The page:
Over the course of the last nine months or so, I’ve come to the startling realization that I’m a workaholic. Probably not a revelation to my friends and family who put up with me, but somewhat of a surprise to me. You see, I’m a social media strategist, which is to say, I get paid to spend 10-12 hours a day managing and driving conversations on a variety of online communities using Facebook, Twitter, Pinterest, LinkedIn, etc.
I’ve always been a pretty active individual – playing basketball, running cross country, surfing, hiking and so forth, but over the past several years, as I’ve worked hard to progress in my career, I’ve gradually allowed my work to get in the way of those activities I used to enjoy. For example, when Chris and I lived in Tallahassee, I thought nothing of waking up an extra two hours early so that Chris and I could hit the gym or go running before getting started for the day. Now, the mere mention of waking up early makes me seethe with resentment as I now view sleep as the most precious of commodities.
It’s funny (in an ironic sort of way) that the very things I love most about my job – becoming a subject matter expert on a variety of industries & products, writing content, managing customer service and so on – are also the things that wear me out. I believe (and I think my coworkers would agree) that working in the realm of social media requires a special kind of individual – someone who thrives on chaos, being “on” 24/7, problem-solving on the fly, etc. Unfortunately, the “thrill” (or stress if you prefer) of those activities take its toll over time, and instead of being proactive and circumventing the effects of long hours behind a desk, I stopped exercising. And now, three years later, that cessation has left its mark – I sleep in on the weekends because during the week I can’t turn my brain off, the thought of throwing on my running shoes fills me with dread because a mere half-miler leaves me huffing and puffing, I feel tired all the time, and let’s not even talk about my dietary choices.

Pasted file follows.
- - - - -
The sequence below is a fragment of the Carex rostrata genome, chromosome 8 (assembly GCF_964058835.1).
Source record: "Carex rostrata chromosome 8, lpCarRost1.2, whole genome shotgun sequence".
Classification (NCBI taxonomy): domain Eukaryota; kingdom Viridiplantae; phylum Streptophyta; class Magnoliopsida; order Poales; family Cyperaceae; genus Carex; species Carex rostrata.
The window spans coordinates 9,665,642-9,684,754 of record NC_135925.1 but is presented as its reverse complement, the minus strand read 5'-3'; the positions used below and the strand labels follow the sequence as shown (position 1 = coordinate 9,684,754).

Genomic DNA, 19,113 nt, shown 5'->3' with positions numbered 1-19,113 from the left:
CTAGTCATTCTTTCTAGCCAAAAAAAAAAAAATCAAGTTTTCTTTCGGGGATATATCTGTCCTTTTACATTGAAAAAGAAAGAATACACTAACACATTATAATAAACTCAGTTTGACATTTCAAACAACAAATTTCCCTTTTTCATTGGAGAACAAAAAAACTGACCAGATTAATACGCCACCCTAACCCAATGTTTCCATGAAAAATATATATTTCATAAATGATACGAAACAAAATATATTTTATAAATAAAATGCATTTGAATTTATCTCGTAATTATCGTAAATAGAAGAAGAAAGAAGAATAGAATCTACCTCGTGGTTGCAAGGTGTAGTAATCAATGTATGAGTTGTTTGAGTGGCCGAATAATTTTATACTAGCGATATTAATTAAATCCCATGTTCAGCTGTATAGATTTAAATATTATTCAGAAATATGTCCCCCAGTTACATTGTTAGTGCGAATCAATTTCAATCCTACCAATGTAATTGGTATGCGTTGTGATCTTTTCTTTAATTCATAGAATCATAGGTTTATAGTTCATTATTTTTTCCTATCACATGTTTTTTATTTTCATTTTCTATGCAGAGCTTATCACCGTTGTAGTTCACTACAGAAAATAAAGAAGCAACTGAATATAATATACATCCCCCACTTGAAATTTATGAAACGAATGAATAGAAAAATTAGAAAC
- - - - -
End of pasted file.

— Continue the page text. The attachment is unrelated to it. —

These three years of less than healthy decisions came to a head this past week when Chris and I headed to our family’s lake house for the 4th of July. One of my cousins, Adam, went through a bit of a tough break up last year, and decided to channel his feelings into getting in shape. 30 days later, he’d completed the first stage of a dramatic transformation, and by the time the family converged at the lake, he was the most fit I’ve ever seen him. While I won’t say it was his success that drove my decision to start treating my exercise program like a job (I’ve been agonizing about it for months), he did pique my interest in the Insanity program. So here I sit, as usual, in front of my glowing screen – determined to take one hour each morning to do something for myself, and because I thrive on turning chaos into order and pushing myself to my limits, I’ve decided on a program that I’ve heard lives up to its name. Bring on Insanity.